The Forbes list also includes Mesa and Green Valley in Arizona, a state which has experienced record heat of late. Interestingly, no place in California makes the grade. Prohibitive real estate prices are no doubt a factor, but relentless droughts and a string of increasingly catastrophic wildfire seasons have given many people pause about making the Golden State their home in retirement.

In Arizona, Heat and Water Worries

Six years ago, Gail Fox Johnson and her husband, John, sold their home in Marin County, Calif. and moved into a planned, 55+ community outside Scottsdale, Ariz. Though Gail describes their new surroundings outside as “staggeringly beautiful,” they might not stay.

“The heat is so bad that you cannot go out of your house,” she says. “You can’t take the dog for a walk without booties.” A recent record-setting stretch of heat got the couple thinking about returning to the West Coast, where John’s sons still live.

“Forty-two days of over 110º, and twenty-five consecutive days of over 115,” she recited. “Hell, we can’t even go out.”

The Phoenix area has had 50 days of 110º or higher this summer.


Fox Johnson also worries about future water supplies in her central Arizona area, as development of another 2,000 homes looms nearby, with plans to tap into her community’s water supply. Scientists say that drought is an increasing threat to southwestern states, with the future of water supplies from the Colorado River in doubt.

America's Most Climate-Proof City?

No place will be immune from the impacts of a warming planet.

In 2019, The New York Times touted Duluth, Minn. as America’s most climate-proof city, arguing that because of geographic factors, the region “will be one of the few places in America where the effects of climate change may be more easily managed.”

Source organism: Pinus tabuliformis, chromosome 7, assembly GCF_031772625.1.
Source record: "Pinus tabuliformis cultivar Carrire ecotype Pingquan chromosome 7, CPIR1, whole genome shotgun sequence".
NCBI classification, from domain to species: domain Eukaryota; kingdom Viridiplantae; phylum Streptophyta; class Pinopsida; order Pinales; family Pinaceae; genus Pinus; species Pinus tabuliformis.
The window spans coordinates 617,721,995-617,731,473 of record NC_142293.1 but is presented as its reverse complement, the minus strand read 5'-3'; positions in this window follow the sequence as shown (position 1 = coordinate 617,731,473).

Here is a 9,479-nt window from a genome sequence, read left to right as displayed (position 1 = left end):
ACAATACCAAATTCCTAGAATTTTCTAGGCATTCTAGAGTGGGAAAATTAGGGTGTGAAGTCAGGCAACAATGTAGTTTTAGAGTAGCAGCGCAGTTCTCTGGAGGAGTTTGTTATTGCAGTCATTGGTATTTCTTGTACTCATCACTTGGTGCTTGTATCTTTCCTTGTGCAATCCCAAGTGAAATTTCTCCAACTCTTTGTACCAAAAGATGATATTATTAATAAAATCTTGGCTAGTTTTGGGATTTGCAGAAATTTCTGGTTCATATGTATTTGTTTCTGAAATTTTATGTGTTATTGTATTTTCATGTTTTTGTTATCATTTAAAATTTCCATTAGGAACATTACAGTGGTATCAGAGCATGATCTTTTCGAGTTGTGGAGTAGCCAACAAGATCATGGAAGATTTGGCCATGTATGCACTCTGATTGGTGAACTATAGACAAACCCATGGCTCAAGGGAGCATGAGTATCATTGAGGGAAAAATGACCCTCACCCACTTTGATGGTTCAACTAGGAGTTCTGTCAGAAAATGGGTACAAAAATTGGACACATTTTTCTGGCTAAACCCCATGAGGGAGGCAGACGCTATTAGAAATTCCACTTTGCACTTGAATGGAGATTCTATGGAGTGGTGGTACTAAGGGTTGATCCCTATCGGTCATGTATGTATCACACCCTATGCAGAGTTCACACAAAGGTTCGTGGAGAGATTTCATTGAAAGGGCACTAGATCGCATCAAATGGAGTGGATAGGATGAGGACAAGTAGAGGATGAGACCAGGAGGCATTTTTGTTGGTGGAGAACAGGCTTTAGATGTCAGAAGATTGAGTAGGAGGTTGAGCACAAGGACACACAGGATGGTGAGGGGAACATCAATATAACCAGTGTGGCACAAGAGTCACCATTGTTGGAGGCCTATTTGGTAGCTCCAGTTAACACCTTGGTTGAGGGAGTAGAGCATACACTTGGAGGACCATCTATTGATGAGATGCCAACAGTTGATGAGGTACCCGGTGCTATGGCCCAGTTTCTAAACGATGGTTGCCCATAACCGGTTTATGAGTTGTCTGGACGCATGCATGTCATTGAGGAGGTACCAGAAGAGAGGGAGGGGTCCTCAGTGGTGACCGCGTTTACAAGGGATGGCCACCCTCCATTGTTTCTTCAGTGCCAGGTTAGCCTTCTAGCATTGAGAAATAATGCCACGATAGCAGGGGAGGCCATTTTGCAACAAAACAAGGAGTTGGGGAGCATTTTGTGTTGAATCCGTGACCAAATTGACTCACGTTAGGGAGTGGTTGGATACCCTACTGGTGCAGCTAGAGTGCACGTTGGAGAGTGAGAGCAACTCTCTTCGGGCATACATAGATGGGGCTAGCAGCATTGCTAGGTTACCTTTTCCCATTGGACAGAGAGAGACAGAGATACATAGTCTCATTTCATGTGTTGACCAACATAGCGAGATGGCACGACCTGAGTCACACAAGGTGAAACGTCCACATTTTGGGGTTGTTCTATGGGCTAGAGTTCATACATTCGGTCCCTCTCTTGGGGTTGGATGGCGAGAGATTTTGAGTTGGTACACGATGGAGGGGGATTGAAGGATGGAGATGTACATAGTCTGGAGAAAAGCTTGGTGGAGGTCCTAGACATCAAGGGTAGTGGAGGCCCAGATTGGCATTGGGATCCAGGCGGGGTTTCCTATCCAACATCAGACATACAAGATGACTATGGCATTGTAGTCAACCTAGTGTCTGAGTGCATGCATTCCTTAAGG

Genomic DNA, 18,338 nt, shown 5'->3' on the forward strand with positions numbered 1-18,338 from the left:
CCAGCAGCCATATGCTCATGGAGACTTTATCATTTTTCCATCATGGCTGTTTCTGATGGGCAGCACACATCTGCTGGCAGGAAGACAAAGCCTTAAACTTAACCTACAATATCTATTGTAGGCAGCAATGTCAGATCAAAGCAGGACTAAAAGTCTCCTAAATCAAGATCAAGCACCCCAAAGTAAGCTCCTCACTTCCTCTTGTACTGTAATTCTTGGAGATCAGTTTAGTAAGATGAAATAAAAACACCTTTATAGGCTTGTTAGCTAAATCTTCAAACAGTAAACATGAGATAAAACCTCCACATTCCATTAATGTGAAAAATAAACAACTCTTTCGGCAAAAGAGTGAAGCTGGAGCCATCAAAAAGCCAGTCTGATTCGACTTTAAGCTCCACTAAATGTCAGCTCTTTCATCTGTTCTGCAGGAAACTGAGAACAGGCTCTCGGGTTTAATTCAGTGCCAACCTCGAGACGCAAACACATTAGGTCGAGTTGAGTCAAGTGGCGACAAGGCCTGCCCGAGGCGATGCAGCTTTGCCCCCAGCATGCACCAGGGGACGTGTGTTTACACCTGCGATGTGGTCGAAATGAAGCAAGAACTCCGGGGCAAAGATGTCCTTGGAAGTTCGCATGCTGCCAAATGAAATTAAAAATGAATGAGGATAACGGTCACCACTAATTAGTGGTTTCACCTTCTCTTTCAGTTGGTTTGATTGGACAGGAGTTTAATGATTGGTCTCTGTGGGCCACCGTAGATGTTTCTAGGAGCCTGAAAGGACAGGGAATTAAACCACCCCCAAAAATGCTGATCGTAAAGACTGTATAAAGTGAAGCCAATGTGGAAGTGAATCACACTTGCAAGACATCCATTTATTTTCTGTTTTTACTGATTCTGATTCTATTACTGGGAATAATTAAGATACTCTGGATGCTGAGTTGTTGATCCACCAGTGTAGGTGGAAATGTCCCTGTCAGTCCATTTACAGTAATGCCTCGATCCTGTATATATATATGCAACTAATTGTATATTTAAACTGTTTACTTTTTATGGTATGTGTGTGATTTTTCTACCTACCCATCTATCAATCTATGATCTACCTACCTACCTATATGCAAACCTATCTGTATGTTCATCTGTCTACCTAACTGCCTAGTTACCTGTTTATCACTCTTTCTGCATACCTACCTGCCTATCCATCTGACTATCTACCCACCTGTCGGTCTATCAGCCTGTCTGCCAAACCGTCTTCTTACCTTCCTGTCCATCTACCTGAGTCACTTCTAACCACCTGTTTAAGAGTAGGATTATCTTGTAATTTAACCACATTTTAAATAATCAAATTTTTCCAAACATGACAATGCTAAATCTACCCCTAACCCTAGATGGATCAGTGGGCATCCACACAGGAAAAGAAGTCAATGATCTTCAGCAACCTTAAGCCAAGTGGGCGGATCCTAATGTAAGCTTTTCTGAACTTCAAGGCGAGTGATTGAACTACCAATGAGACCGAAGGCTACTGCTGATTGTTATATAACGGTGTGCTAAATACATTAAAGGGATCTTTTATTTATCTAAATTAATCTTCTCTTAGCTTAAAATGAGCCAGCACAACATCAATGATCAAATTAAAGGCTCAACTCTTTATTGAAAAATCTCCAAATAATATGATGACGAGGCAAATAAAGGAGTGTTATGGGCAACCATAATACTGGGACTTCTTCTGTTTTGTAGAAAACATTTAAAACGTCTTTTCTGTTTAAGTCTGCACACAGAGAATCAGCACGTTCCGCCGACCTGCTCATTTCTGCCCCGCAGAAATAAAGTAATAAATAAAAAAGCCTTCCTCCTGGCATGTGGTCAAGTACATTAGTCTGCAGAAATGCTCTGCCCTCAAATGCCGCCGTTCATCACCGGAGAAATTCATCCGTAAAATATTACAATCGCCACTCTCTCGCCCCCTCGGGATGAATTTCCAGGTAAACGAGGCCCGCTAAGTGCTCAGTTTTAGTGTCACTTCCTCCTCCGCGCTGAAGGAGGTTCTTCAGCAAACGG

But even Duluth is facing climate change challenges. It’s contending with fluctuating water levels in Lake Superior, which threaten shoreline development.

More southern Midwestern cities face the threat of extreme heat waves.

The Warming Problem in the Midwest

University of Notre Dame’s Global Adaptation Initiative researchers have assessed climate risk in 278 U.S. cities, through their Urban Adaptation Assessment tool. They concluded that “eight of the top 10 cities facing the highest likelihood of extreme heat in 2040 are located in the Midwest.”

That list includes a cluster of cities in Michigan, from Detroit in the east to Grand Rapids in the west. Cincinnati, Indianapolis and Dayton, Ohio also face high probability of future heat events, according to Notre Dame researchers.

The city with the highest probability of an extreme heat event in 2040, according to Notre Dame: Clarksville, Tenn.

The Notre Dame assessment also lets you plug in the name of any big city to determine its climate change risk and readiness.

Which Locales Seem Less Risky

No place is wholly immune, of course. But areas like New England and the Pacific Northwest have steep coastlines which provide a buffer against high-tide flooding and storm surge.

Horton says higher elevations inland should also provide some climate change protection, not just from flooding but also from rising temperatures and humidity.

“In general,” he says, “anywhere you have elevation, even it’s just a thousand feet, fifteen-hundred feet, protects you from humid heat, which is particularly dangerous.”

Paradoxically, adds Horton, “There's been migration away from some of the places that are looking relatively good in the future — places like the Great Lakes.”

Meanwhile, the Kachurs are pondering whether they’ve found retirement serenity in Myrtle Beach or if a move to higher ground — maybe the Piedmont region of North Carolina — would be prudent.

There, Bill might finally be freed of something that’s become a nearly annual ritual: putting metal hurricane shutters over the windows.

“The sixty-five-year-old is thinking about the seventy-five-year-old in me and do I want to be doing that in ten years?” he muses. “And the answer is no.”

Photograph of Craig Miller
Craig Miller is a veteran journalist based in the northern Catskills of New York. His reporting is focused on climate science and policy, energy and the environment. In 2008 Miller launched and edited the award-winning Climate Watch multimedia initiative for KQED in San Francisco, where he remained a science editor until August of 2019. He’s also a proud member of his local volunteer fire department.